Bad guys definitely want to think twice before messing with Campbell Police.
The small department has some big guns and they showed them off last week by winning top honors in a statewide SWAT team "Best of the West" competition held by the Santa Clara County Sheriff's Department.
Campbell's seven-officer team placed first in Northern California, and fourth overall behind Las Vegas, Pasadena and Glendale in a grueling competition that stretches their endurance to the limits. The best of them can hit a golf ball with a bullet from 50 yards away, according to this report on KTVU.
Campbell outran, outshot and outplayed everyone else locally and 28 other heavily-trained teams.
One of the toughest tests is a mix of obstacle course and shooting gallery called "The Jungle Trail," which was particularly demanding, with officers having to run to multiple shooting stations after carrying a rescue stretcher with a 180-pound dummy.
They'd have to run, overcome an obstacle and shoot for time. The Campbell team finished in 13 minutes and 10 seconds, 26 seconds ahead of the next competitor, Pasadena.
By comparison, Las Vegas, has a SWAT team of 50 officers, which is the size of Campbell's whole department. Campbell PD has 14 SWAT members. Larger departments have a full time SWAT team. That's all they do year round. Campbell's is on call, while officers perform other daily duties. They train monthly. This is the 20th year of the competition in Santa Clara County. It was started by Sheriff Chuck Gillingham.
"We're pretty proud of that," said Capt. Charley Adams, of the top honor in the Jungle event. "In that one event, the Jungle Run, they run a distance on the trail on a timed course where they run over obstacles -- over and under -- and shoot at targets. Sniper shots range from 75 to 200 yards. They have to hit, run, stop and shoot and at end, they have to take a shot at targets that move."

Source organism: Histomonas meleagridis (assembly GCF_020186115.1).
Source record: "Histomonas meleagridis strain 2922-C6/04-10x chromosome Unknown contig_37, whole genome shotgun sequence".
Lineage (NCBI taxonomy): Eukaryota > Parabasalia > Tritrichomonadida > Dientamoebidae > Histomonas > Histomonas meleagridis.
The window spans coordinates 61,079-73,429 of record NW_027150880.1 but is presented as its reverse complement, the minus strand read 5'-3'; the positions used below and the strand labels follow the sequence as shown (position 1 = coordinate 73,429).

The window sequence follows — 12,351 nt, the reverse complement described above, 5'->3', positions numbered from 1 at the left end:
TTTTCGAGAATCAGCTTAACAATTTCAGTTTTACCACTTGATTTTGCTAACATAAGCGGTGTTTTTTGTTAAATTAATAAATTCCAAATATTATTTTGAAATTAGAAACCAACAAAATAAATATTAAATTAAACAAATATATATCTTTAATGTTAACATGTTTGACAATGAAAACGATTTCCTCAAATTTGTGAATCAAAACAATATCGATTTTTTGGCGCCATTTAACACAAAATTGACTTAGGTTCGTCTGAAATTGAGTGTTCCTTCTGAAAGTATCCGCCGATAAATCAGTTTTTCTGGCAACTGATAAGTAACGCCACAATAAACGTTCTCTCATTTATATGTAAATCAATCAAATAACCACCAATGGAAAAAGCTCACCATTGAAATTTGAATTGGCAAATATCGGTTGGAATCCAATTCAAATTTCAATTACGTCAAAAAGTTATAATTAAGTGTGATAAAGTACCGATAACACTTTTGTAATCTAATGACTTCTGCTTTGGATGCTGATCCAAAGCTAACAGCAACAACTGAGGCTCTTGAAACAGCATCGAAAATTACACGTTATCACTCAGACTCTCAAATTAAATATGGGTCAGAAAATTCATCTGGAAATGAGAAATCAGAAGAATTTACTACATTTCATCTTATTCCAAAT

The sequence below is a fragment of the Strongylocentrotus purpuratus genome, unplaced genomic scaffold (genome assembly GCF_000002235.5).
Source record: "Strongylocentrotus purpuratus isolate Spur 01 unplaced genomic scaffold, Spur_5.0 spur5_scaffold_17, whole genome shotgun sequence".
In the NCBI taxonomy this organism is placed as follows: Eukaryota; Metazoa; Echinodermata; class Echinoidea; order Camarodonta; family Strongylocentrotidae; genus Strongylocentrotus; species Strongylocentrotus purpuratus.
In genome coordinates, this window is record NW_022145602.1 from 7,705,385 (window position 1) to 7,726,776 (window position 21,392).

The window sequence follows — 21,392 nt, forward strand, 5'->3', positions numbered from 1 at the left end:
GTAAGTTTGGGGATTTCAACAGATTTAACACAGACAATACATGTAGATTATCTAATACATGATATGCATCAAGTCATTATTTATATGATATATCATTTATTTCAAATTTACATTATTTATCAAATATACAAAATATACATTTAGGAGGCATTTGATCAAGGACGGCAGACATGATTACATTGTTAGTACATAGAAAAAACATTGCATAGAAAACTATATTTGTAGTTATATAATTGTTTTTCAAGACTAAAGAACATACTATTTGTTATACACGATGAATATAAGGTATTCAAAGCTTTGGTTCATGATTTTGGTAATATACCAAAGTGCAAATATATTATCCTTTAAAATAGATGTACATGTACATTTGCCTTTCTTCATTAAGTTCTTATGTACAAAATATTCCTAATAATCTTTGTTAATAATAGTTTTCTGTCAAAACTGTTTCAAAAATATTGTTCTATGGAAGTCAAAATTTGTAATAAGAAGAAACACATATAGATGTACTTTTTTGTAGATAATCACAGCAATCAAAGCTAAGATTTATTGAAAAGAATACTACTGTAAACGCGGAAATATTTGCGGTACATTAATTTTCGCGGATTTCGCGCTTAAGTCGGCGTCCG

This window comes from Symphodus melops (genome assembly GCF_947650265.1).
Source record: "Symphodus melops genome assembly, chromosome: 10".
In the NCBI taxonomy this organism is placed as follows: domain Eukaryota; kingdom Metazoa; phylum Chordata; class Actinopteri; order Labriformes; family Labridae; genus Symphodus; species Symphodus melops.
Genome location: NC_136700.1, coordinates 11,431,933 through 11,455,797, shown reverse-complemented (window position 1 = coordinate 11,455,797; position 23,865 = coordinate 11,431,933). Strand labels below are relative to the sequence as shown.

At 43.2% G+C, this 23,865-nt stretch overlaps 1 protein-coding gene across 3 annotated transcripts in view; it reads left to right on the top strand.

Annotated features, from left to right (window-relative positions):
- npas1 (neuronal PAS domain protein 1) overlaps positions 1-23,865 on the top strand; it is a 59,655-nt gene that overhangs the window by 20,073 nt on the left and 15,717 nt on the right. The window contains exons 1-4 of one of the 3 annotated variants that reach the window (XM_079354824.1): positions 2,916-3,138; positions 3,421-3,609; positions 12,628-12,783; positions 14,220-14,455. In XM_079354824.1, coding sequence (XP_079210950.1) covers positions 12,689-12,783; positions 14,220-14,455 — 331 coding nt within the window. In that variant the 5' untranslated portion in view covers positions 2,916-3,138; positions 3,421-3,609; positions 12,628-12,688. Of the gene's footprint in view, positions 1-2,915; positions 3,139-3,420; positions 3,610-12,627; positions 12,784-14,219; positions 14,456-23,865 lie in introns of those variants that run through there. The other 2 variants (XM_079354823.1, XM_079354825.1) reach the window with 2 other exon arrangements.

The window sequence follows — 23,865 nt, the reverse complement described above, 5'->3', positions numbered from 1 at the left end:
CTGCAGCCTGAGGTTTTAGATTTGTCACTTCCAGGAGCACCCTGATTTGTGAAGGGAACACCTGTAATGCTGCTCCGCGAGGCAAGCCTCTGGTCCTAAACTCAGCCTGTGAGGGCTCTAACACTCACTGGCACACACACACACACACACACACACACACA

The competition helps keep SWAT members sharp on skills that mean life and death in the real world.
Last year, Campbell police officer Dan Livingston came in first the overall Top Gun individual standings.
One competition is a scenario called "Fallujah Sniper's Den"—which is based on an actual 2006 event—and was designed by Sgt. John Spagnola, sniper team leader on SERT, the Santa Clara County Sheriff's equivalent of SWAT, according to this story in Cupertino Patch.
Targets included balloons, human silhouettes and posters of armed men dressed in keffiyehs, a type of Arabic scarf. Suspect images come in a variety of depictions, from someone dressed in gang attire, or a woman carrying a knife, to a man holding a baby. One target depicted a suicide bomber and was rigged with an explosive that blew up when the target was hit.
"The whole concept of snipers came from the military," said Spagnola, when asked about the military theme of the scenario. "The first snipers were in the American Revolution ... A lot of our guys that are on SWAT were in the military."Adams said his Campbell cops are proud of their SWAT work. The competition team included: Sgt. Dan Livingston, Sgt. Gary Berg, Sgt. Dave Livingston, Agent Dave Mendez, Agent Brad Rice, Officer Dave Cameron, and Officer Will Nunn.
"We've got a very dedicated group of guys," he said. "They spend a lot of time training and take it very seriously. They put a lot of heart and soul into it."